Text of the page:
How To Serve the Story
Create as much magic as you can, with the time, talent and budget you have. Essentially, that’s it. Research done, materials shopped, and building begins.
Suddenly, there’s a multitude of people in your head clamoring for attention. Every single person who comes into visual or physical contact with this thing you are about to create is relying on your authenticity and your experience. We got hired because someone trusts our ability to serve the story.
This type of work doesn’t live alone in a glass box. Handled, used and abused, this thing we’re crafting might be used every single day for years – by imperfect humans preoccupied with their own mission. We bring a particular “interface” to the game. We are trusted to think – to go beyond the aesthetic to include safety, comfort and actor interface.
The blazingly obvious of not allowing glass or knives onstage aren’t the only doctrines, there are small ones that save from injury or pulling the moment; a wire that hasn’t been properly turned down can tear an expensive costume, or worse – someone’s skin; a dancer’s livelihood is endangered because they slipped on leftover confetti from the previous scene; or perhaps an accumulation of polymer residue created by repetitive breakaway bottles builds up in the tracks and damages the machinery. As 3-dimensional thinkers, we protect everyone, from the stagehands on deck to the audience members in their seats by thinking about secure connections in those swinging watch fobs flying around in the big dance number.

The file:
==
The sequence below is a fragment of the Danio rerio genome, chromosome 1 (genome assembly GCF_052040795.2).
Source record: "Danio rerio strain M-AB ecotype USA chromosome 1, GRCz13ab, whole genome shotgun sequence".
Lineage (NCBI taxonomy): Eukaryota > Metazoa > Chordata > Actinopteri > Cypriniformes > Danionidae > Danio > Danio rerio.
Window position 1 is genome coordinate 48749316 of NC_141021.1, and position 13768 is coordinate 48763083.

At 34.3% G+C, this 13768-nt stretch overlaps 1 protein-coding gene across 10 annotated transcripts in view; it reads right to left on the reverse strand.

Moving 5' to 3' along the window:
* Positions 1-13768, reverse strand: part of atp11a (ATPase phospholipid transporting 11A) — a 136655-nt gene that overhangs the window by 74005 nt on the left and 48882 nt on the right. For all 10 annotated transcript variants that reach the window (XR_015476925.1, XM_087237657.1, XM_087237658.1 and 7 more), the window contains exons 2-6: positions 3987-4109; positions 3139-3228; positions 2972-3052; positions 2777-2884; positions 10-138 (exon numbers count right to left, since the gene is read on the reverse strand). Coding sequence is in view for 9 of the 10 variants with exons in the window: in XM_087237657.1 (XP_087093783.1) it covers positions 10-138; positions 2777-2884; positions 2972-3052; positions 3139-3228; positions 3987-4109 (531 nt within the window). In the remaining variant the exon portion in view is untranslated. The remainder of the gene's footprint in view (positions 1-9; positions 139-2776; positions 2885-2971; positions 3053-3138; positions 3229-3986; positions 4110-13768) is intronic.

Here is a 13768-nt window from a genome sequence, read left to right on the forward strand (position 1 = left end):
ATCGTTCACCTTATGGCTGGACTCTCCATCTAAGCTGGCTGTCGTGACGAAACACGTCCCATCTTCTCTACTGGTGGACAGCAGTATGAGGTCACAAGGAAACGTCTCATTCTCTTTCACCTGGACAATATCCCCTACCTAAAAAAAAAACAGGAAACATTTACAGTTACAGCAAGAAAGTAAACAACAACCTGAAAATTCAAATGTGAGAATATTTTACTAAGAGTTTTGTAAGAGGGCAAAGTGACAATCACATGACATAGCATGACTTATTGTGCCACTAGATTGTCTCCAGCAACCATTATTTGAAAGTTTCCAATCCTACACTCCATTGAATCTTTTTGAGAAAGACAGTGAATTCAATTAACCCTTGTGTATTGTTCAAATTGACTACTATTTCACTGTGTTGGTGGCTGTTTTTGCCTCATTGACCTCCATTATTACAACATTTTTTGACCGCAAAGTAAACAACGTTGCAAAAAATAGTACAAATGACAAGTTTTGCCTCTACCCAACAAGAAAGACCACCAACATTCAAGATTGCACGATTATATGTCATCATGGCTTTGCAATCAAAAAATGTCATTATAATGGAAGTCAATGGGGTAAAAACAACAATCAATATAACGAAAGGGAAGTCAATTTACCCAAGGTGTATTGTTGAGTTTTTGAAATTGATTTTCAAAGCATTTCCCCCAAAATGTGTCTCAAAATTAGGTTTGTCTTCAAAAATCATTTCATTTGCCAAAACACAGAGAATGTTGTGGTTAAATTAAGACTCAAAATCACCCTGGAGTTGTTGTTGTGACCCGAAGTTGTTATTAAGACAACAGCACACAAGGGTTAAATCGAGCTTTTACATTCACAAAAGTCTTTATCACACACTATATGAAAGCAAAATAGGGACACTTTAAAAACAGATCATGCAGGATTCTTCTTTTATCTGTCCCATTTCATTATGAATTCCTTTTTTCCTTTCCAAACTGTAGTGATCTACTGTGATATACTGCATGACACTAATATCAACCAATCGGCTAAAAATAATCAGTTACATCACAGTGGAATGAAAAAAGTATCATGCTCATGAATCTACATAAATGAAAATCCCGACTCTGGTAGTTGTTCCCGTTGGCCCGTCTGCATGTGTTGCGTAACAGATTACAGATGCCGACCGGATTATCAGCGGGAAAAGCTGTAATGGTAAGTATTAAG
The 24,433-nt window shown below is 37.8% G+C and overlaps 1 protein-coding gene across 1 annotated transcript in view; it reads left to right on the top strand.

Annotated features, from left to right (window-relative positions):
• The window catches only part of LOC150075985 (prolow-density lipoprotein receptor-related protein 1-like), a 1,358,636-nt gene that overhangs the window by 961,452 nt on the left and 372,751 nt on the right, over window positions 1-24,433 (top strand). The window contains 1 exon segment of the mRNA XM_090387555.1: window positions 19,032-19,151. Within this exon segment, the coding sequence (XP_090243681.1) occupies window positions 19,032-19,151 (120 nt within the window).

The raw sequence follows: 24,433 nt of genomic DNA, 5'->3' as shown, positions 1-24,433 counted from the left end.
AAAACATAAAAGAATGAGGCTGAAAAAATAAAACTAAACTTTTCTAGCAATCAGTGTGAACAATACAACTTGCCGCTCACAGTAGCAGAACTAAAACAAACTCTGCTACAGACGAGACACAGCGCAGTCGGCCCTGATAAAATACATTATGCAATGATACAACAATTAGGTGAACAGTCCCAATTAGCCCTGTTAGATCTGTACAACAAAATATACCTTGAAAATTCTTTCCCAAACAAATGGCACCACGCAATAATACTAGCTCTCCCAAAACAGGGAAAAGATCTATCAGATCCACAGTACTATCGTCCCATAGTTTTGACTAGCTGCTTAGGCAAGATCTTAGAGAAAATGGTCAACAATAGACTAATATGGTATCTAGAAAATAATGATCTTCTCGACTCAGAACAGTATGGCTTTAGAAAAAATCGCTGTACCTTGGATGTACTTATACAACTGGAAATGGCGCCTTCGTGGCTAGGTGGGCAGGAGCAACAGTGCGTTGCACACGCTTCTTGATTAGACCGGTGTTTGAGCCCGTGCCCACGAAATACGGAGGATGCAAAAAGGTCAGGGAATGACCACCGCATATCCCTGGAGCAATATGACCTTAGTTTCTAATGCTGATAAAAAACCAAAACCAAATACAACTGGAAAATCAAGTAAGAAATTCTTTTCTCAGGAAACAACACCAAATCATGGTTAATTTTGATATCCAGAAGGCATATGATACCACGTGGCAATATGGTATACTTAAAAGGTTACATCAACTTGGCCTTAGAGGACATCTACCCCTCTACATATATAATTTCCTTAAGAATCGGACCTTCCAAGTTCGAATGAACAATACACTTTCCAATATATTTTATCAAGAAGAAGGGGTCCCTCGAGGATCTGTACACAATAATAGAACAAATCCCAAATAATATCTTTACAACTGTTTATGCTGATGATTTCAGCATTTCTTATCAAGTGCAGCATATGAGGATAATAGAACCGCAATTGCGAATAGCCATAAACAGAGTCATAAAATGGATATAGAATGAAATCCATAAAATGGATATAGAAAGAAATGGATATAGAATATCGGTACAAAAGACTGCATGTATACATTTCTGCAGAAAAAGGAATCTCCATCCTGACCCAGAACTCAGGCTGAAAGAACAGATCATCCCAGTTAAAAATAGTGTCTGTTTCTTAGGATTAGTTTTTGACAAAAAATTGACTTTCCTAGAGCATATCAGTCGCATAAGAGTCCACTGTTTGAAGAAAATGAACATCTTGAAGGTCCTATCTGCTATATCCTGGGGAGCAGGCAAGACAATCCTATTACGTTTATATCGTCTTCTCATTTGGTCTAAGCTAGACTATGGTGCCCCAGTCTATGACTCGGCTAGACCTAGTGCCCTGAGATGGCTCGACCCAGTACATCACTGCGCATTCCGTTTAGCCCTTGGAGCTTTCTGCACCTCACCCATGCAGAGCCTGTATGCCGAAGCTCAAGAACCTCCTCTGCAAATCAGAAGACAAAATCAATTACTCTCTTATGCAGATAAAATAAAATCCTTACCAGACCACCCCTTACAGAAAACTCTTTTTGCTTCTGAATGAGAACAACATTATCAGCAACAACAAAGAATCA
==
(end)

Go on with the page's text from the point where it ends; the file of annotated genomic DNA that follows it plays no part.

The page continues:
With an extra few minutes of care, paid or unpaid, we make a difference by incorporating human interface. We add leather comfort grips on sisal handles, Loctite that connection, or make the Velcro straps adjustable because well, we’re putting them in anyway. Visualizing down the road, wear and tear, how it will be cleaned, stored, or repaired ‘on the fly’ makes life easier all around for all the other hardworking people you’ll probably never meet. How do you keep them all happy? Make it simple, sensuous, and effortless to perform with. Make it “bullet-proof” and it will never embarrass or stop the show.
That thing up there on the stage, that’s actually me – a performing partner – a caring, responsible member of the tribe. While the talent is in rehearsal, the builders and makers are in the shop, at our work tables and machines, figuring out how we can support and serve the story.
Opening night through closing, if we have done our jobs well, the story is completely engaging, dependable and safe. You can focus on your craft.